By Travis Perry │ Kansas Watchdog
OSAWATOMIE, Kan. — Following the Chicken Little-esque response surrounding recent revelations that the Internal Revenue Service could count volunteer firefighters as employees, a pair of Kansas communities say everybody should just calm down.
The sky, in fact, is not falling.
Pennsylvania’s U.S. Rep. Lou Barletta, a Republican, was among the first to sound the alarm last week, decrying that a potential decision by the IRS could have long-lasting ramifications on fire departments across the country. At issue for the IRS is whether volunteer firefighters and other emergency responders should count as employees.
Nationwide, 71 percent of all U.S. fire departments are staffed exclusively by volunteers, according to the U.S. Fire Administration. In Kansas, it’s almost 79 percent.
Such a decision would make them eligible for health care coverage through their municipal employer, following terms laid out in Obamacare requiring entities with 50 or more employees to provide health insurance.
A pair of Sunflower State city managers told Kansas Watchdog they can imagine a few scenarios where the provision could prove problematic, but it’s a stretch. Key to this discussion is Obamacare’s 30-hour per week minimum threshold for an employee to receive mandated health coverage.
Even in a nearly-all volunteer department, like that in the small town of Osawatomie, few of the municipality’s 27 firefighters will ever hit that mark, said city manager Don Cawby.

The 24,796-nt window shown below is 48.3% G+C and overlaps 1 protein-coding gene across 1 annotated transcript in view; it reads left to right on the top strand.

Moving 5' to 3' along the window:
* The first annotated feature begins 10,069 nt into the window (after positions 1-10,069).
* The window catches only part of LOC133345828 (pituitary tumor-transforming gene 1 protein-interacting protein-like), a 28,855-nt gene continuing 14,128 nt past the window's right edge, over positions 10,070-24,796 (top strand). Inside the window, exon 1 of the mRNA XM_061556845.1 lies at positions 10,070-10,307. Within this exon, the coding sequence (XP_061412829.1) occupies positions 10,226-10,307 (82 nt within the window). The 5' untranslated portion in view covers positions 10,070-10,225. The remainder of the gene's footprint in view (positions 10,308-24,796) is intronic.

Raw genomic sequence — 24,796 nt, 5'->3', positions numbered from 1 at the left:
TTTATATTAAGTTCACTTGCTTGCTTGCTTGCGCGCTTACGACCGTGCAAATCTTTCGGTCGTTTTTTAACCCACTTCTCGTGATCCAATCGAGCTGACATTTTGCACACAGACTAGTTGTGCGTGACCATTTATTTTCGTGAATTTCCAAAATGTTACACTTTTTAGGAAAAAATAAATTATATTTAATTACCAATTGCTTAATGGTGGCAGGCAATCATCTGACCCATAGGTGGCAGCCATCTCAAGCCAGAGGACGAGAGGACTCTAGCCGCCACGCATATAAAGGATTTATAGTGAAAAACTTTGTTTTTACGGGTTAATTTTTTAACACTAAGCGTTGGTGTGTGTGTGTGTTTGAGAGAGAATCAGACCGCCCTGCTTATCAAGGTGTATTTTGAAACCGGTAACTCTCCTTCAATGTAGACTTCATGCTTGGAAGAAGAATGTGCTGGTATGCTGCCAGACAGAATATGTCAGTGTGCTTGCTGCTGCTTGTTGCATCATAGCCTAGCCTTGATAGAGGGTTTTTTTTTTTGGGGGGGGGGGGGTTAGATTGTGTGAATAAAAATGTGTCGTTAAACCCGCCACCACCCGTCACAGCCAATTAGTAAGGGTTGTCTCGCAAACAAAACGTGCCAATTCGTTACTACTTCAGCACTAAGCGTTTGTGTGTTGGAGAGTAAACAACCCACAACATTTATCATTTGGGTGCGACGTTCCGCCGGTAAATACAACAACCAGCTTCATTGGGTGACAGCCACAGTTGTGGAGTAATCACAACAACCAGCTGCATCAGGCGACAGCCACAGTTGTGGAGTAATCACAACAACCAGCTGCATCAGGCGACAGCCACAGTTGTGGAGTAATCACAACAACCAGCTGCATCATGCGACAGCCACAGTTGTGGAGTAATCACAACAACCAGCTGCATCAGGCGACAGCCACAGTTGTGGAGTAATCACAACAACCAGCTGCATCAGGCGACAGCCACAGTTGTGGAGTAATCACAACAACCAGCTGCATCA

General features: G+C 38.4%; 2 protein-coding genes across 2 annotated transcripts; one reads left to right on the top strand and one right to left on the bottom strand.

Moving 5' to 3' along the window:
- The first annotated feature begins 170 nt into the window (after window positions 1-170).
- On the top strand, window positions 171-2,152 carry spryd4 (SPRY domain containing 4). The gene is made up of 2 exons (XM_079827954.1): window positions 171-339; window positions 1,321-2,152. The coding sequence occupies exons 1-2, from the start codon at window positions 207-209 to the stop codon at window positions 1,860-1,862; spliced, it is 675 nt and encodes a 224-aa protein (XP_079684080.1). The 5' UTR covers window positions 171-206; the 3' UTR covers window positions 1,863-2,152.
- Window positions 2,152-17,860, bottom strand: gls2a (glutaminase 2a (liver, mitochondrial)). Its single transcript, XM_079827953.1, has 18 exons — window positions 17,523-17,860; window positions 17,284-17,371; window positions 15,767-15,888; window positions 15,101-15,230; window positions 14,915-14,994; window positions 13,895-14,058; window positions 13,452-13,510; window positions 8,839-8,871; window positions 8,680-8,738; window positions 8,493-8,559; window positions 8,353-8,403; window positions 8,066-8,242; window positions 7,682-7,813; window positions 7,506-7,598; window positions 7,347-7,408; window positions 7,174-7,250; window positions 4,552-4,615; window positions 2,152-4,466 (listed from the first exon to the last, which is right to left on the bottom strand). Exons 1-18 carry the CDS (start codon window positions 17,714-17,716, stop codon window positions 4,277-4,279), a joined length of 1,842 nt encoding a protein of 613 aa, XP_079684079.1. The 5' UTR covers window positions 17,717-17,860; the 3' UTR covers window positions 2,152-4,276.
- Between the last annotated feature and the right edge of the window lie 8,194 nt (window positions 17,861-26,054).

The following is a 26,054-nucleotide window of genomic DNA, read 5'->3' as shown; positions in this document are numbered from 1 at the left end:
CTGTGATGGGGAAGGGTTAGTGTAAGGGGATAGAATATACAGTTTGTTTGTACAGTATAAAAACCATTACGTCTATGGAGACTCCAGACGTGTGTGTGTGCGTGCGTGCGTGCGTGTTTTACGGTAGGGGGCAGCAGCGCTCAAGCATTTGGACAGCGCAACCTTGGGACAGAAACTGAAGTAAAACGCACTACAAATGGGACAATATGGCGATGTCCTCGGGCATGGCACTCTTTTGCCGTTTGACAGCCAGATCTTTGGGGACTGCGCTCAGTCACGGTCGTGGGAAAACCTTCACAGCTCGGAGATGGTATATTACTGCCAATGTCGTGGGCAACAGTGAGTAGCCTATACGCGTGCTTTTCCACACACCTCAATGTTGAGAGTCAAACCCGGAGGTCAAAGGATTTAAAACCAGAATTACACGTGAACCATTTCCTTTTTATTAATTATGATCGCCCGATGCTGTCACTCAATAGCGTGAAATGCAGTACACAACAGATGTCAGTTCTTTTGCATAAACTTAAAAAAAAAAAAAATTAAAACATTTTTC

“It would have to be a pretty bad year,” Cawby said, for volunteer responders to average those kind of qualifying hours.
Matt Allen, city manager for the western Kansas community of Garden City, offered a similar sentiment. At more than 26,000 residents, Garden City is about five times larger than Osawatomie and utilizes a mix of professional and volunteer firefighters to staff its department. Allen said it would take a disaster of catastrophic proportions — like a multi-day downtown blaze — to push the city’s volunteer responders into qualifying for coverage under Obamacare.
It’s unlikely, Allen said, but “you never say never.”
“Hypothetically, if there were something that would have an adverse impact on us having volunteers, we’d just discontinue the volunteer service,” Allen added.
Still, this probably isn’t it.
Rather than destroying small-town fire departments, Cawby said it’s more likely to muddle local agreements for responding to rural emergencies. When Osawatomie crews respond to calls outside the city limits, the Miami County government reimburses the city for the associated cost. While the hours are outside the municipality, Cawby said the federal government may not see it that way. It’s one of the more realistic scenarios that could push a volunteer closer to 30 hours.
“From the IRS’ standpoint, or anyone else, the W2 is coming from us,” Cawby said. “What it probably will do is have people look at their departments and how they coordinate with rural fire.”
In this instance, the term “volunteer” is a bit of a misnomer, as Osawatomie’s firefighters do receive minor compensation. Cawby said volunteer firefighters earn about $25 per call, which accounts for about four hours of response time. For any time beyond that, the firefighters earn minimum wage, but Cawby said people don’t do it for the money.
Cawby added that, if volunteer firefighters are suddenly considered employees, what about other community volunteers?
“Where does it stop?” he said.
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